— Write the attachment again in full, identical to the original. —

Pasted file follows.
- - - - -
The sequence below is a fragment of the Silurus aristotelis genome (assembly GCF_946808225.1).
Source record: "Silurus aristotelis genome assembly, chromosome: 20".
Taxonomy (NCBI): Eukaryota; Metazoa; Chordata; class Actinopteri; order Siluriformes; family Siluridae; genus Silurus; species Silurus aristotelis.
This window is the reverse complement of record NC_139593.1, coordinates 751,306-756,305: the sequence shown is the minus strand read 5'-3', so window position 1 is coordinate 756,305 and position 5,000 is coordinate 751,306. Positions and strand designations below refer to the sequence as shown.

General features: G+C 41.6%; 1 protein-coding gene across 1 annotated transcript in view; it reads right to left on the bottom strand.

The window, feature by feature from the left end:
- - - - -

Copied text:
The sequence below is a fragment of the Silurus aristotelis genome (assembly GCF_946808225.1).
Source record: "Silurus aristotelis genome assembly, chromosome: 20".
Taxonomy (NCBI): Eukaryota; Metazoa; Chordata; class Actinopteri; order Siluriformes; family Siluridae; genus Silurus; species Silurus aristotelis.
This window is the reverse complement of record NC_139593.1, coordinates 751,306-756,305: the sequence shown is the minus strand read 5'-3', so window position 1 is coordinate 756,305 and position 5,000 is coordinate 751,306. Positions and strand designations below refer to the sequence as shown.

General features: G+C 41.6%; 1 protein-coding gene across 1 annotated transcript in view; it reads right to left on the bottom strand.

The window, feature by feature from the left end: